3-0-2-0

Superset 2

B) Chest supported reverse flies

3

10-12

3-0-2-0

Friday: Rest Day 

Saturday: Repeat Routine 


Tips for the German Volume Training Program:

1. Know How to Calculate Your Starting Weight

Know how to calculate your starting weight

Since the German Volume Training plan is so volume intense, you want to make sure that you are not over exerting yourself by using too heavy barbells or dumbbells.

If you are working to failure, this workout will not be sustainable for you. 

Achieve the optimal dumbbell or barbell weight for German Volume Training this by starting your first week of workouts by moving only 60% of your one-rep max. 

Make sure that along with this, you are following the method of progressive overload, meaning that you are either striving to increase the weight you are lifting by 4 to 5 percent each workout.

This will ensure that you are challenging your muscles enough to see results. 

2. Don’t Skip rest Days

Oftentimes, beginner lifters will choose to skip rest days and just move on to the next workout day on their program, and I get the mentality behind this: you are feeling motivated, determined, and you want to push your limits to see results fast.

However, skipping rest days is not the way to do this!

In the world of strength training and muscle growth, rest days are just as important as workout days. Time off is essential in order to let your muscles repair themselves.

Otherwise, you are training without allowing your body to recover, and thus putting yourself at a higher risk of a training related injury, that will end up setting you back a lot more than one day of rest will.

Keep in mind as well that rest days don’t need to become “couch days” that often come with other less healthy habits like indulging in sweet and salty snacks.

Learn to practice active rest on your days off: take time to stretch and foam roll, or schedule a hike or bike ride to keep moving. 

3. Time Your Rest Intervals

Time your rest intervals

With the German Volume Training plan, you will want to keep your eye on the clock. One of the key parts of this program is being rigorous with the amount of rest you take.

Personally, I use my smartphone clock to follow the rest period properly.

Pay attention to whether the superset requires a 60 or 90 second rest, and resist the urge to chat with your gym buddies and lose track of time.

4. Eating Right is as Important as Working Out

As the saying goes, abs are made in the kitchen. Especially with such a high intensity program as the German Volume Training workout routine, you want to make sure that what you eat is helping you achieve your fitness goals. 

You will want to eat whole foods, and track your protein intake to make sure that you are consuming enough to support muscle growth and repair.

Keep in mind as well during your German Volume Training, you likely do not want to be cutting calories.

Since you are training so frequently with high volume sets, you want to ensure you have enough energy from food to safely power you through these workouts. 

My Experience with German Volume Training

I was looking to change up my strength training program, so I gave the German Volume Training workout routine a try for one cycle (30 days). 

Now, here is the question you are probably all wanting to ask me: did it work? Did I see results?

The answer, in short, is yes. I did notice muscle growth.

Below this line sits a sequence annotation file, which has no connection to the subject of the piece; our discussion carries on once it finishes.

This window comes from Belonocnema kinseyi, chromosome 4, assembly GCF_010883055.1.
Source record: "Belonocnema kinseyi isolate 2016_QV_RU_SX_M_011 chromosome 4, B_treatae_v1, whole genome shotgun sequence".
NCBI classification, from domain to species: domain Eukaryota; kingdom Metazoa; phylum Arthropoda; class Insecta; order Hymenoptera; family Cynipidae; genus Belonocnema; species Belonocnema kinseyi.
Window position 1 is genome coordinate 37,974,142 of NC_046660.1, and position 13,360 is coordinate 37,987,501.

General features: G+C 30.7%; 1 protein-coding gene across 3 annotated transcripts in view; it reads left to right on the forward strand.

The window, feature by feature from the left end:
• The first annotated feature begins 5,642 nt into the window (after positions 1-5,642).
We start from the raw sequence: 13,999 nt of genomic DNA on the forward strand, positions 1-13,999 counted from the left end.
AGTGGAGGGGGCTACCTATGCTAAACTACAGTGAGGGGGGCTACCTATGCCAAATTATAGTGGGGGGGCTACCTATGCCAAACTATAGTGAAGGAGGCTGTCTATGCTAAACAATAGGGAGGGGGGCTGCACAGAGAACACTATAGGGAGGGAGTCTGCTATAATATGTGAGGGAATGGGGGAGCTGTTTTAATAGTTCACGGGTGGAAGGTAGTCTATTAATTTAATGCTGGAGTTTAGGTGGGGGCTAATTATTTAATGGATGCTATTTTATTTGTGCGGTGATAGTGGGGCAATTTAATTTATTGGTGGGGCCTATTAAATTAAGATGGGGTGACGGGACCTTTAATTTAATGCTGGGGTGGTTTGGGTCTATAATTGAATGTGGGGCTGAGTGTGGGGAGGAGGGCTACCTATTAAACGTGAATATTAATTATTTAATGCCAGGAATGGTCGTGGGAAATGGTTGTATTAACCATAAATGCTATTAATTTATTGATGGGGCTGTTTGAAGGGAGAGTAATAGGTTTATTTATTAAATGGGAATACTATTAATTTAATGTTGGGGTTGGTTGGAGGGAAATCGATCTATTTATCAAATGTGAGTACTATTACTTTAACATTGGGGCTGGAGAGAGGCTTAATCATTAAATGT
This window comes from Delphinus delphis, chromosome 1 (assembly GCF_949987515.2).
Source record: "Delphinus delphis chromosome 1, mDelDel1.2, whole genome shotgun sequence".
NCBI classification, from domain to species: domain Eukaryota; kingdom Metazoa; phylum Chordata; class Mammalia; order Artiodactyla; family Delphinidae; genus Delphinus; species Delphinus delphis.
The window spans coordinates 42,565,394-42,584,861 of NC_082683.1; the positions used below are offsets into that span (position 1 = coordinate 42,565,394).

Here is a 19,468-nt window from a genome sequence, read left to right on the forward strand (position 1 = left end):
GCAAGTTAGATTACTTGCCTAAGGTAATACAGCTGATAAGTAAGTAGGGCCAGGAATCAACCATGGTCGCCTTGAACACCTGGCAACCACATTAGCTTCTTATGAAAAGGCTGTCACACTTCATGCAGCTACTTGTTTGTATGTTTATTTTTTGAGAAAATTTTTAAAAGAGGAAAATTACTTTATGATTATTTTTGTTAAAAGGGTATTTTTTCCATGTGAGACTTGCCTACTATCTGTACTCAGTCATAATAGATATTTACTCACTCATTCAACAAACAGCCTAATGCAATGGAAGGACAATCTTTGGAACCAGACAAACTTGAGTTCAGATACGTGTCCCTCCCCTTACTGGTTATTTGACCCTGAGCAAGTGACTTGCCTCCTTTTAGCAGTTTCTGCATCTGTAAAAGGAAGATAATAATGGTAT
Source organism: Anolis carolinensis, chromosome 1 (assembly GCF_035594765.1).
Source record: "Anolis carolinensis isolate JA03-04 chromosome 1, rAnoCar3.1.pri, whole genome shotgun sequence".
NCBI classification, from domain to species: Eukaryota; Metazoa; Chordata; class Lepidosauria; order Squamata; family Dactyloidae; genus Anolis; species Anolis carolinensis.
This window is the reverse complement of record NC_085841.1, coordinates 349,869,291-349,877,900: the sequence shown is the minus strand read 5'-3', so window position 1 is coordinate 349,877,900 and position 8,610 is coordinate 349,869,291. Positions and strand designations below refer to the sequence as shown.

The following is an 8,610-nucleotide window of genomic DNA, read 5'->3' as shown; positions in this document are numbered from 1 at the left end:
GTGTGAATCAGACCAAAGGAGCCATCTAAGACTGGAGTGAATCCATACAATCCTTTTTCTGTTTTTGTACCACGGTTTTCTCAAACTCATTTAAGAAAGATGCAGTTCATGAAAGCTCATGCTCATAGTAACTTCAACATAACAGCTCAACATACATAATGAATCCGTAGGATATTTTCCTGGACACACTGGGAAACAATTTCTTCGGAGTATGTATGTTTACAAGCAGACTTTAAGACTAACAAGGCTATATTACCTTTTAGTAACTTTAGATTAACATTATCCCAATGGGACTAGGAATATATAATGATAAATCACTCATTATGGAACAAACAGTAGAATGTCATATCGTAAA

The strict requirements of the German Volume Training plan kept my training performance at the gym very structured, consistent, and had me pushing the limits of my strength each time I trained, which is the recipe for successful training.

I was also careful to plan my meals and ensure I was eating enough nutrient rich foods each day to support my training, which I am sure helped as well. 

I will impart you with this knowledge: the German Volume Training program will make you sore. Really sore.

And while soreness is a good thing, because it means that your muscles have to repair themselves (read: grow), you will need to keep up with your foam rolling and stretching during this training or else you are going to come out of this cycle very stiff and at risk of injuring yourself.

I recommend putting on your favorite TV show or podcast at home, rolling out the yoga mat, and making that foam roller your best friend.

As well, because of its high intensity and volume, the German Volume Training program is not something I would attempt more than once or twice a year.

Use it sparingly to advance and challenge your muscle gain; anything more than that is not sustainable. 

On that note, do not forget to warm up and cool down during your gym sessions. I am used to shorter set and rep programs, so the 10x10 requirements of the German Volume Training routine did at times make my gym sessions feel longer.

This made me tempted to shorten my warm up or skip my cool down all together, but please resist that temptation.

Properly preparing your body to perform high intensity movements, and stretching afterward, is essential to the longevity of your fitness journey and overall safety while training. 

My Final German Volume Training Review: the Pros and Cons

Pros

  • Helps athletes achieve hypertrophy build muscle mass
  • Idea for bodybuilder style training
  • High-volume challenge that other programs don’t offer
  • Only four exercises each day
  • Effective 30-day program to change up your routine

Cons

  • Not recommended for hitting one rep maxes
  • Not sustainable as a long term workout plan

In conclusion, the German Volume Training plan is worth the effort for people who want to experiment with a new form of training that is geared toward building muscle and improving your overall physique.  

Denver Matheson
 

I spend a lot of time at the gym and even more time in the kitchen giving my body what it needs to repair itself and grow stronger. The third most important place for any athlete is their research zone. That's exactly why this site exists, to help me share all of the information I've learned throughout the years just like people did for me in the first place!